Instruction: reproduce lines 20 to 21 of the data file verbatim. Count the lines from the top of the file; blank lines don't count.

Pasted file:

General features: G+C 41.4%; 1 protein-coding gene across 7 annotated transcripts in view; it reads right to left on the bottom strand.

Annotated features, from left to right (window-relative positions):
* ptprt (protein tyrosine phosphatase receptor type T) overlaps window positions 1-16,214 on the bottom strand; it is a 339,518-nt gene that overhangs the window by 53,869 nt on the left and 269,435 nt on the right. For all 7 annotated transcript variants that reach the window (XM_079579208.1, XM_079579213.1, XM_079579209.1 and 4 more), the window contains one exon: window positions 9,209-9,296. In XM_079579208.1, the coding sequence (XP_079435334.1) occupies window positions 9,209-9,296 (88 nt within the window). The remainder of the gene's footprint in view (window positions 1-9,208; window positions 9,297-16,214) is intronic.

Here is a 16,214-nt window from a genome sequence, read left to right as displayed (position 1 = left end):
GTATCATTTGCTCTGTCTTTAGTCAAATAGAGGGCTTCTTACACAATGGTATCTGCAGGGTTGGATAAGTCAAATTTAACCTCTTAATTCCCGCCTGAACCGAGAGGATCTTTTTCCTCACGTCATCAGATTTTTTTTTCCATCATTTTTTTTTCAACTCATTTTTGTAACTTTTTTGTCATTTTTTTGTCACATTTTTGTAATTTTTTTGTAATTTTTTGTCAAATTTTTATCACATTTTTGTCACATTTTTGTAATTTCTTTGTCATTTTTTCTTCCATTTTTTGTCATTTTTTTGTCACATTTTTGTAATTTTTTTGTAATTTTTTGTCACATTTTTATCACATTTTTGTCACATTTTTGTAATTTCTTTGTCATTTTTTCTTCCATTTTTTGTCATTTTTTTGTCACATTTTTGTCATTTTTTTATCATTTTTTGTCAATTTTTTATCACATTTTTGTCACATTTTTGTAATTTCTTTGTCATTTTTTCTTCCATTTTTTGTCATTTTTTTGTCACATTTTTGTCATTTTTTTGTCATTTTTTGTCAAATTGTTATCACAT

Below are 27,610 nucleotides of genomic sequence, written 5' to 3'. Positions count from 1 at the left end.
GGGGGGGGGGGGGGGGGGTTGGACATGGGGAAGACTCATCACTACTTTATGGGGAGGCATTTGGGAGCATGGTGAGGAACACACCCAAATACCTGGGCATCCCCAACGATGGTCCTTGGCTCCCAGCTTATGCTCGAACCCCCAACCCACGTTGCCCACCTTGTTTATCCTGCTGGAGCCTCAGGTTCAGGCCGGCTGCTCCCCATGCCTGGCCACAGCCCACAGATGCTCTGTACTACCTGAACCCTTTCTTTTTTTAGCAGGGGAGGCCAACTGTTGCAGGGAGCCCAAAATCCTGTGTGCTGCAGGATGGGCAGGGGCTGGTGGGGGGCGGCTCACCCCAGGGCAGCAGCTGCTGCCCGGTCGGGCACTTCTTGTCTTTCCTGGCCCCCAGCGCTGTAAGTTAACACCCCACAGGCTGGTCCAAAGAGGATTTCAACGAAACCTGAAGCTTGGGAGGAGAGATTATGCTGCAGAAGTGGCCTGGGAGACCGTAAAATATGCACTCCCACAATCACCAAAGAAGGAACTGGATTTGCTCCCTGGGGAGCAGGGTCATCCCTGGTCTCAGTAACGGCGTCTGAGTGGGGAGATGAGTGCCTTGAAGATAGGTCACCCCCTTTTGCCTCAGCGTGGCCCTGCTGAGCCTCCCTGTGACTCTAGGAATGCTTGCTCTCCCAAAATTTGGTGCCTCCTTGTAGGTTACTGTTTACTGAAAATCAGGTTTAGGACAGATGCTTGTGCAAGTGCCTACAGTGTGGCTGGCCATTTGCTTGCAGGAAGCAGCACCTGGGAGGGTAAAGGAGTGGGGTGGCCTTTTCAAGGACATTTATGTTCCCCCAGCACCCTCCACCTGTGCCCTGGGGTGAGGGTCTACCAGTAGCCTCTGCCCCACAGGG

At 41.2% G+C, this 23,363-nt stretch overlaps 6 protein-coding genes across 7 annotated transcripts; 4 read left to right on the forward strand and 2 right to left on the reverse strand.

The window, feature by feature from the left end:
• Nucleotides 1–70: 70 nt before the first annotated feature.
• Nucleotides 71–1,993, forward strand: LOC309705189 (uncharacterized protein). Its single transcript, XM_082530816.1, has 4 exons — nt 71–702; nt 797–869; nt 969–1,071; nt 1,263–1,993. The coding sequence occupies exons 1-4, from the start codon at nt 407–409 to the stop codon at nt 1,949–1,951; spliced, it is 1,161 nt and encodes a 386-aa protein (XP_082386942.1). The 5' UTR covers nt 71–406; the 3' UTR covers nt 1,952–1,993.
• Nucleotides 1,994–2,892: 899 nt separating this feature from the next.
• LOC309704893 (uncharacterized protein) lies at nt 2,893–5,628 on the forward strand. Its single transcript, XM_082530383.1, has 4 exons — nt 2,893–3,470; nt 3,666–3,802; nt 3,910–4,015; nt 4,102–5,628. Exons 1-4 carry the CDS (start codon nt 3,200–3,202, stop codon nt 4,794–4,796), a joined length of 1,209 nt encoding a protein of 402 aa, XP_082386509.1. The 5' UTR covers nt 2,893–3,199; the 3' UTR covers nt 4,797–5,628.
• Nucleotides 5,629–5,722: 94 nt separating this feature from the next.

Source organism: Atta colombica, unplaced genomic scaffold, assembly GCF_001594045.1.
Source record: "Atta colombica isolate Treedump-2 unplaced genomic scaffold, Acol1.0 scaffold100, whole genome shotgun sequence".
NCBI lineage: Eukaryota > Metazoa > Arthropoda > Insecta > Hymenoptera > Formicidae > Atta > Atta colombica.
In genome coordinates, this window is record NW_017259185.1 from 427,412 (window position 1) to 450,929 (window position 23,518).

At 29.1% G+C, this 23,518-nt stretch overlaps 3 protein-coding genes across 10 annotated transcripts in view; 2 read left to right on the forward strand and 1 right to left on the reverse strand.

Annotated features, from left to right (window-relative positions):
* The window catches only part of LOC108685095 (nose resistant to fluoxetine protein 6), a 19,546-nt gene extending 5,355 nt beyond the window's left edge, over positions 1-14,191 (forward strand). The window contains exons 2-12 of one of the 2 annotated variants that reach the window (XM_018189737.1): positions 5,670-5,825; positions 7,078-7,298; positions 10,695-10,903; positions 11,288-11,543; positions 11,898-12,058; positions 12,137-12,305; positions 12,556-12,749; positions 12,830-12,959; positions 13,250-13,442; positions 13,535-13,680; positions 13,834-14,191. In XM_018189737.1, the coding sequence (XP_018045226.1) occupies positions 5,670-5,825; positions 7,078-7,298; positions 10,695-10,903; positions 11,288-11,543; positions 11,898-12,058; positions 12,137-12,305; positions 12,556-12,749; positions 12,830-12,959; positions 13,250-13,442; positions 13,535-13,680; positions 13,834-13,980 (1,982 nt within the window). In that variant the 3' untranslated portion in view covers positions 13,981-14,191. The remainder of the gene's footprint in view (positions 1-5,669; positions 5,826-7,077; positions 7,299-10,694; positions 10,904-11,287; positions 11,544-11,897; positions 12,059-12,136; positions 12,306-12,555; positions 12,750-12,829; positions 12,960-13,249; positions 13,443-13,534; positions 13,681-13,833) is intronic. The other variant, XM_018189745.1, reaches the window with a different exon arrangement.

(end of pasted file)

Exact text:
Annotated features, from left to right (window-relative positions):
* The window catches only part of LOC108685095 (nose resistant to fluoxetine protein 6), a 19,546-nt gene extending 5,355 nt beyond the window's left edge, over positions 1-14,191 (forward strand). The window contains exons 2-12 of one of the 2 annotated variants that reach the window (XM_018189737.1): positions 5,670-5,825; positions 7,078-7,298; positions 10,695-10,903; positions 11,288-11,543; positions 11,898-12,058; positions 12,137-12,305; positions 12,556-12,749; positions 12,830-12,959; positions 13,250-13,442; positions 13,535-13,680; positions 13,834-14,191. In XM_018189737.1, the coding sequence (XP_018045226.1) occupies positions 5,670-5,825; positions 7,078-7,298; positions 10,695-10,903; positions 11,288-11,543; positions 11,898-12,058; positions 12,137-12,305; positions 12,556-12,749; positions 12,830-12,959; positions 13,250-13,442; positions 13,535-13,680; positions 13,834-13,980 (1,982 nt within the window). In that variant the 3' untranslated portion in view covers positions 13,981-14,191. The remainder of the gene's footprint in view (positions 1-5,669; positions 5,826-7,077; positions 7,299-10,694; positions 10,904-11,287; positions 11,544-11,897; positions 12,059-12,136; positions 12,306-12,555; positions 12,750-12,829; positions 12,960-13,249; positions 13,443-13,534; positions 13,681-13,833) is intronic. The other variant, XM_018189745.1, reaches the window with a different exon arrangement.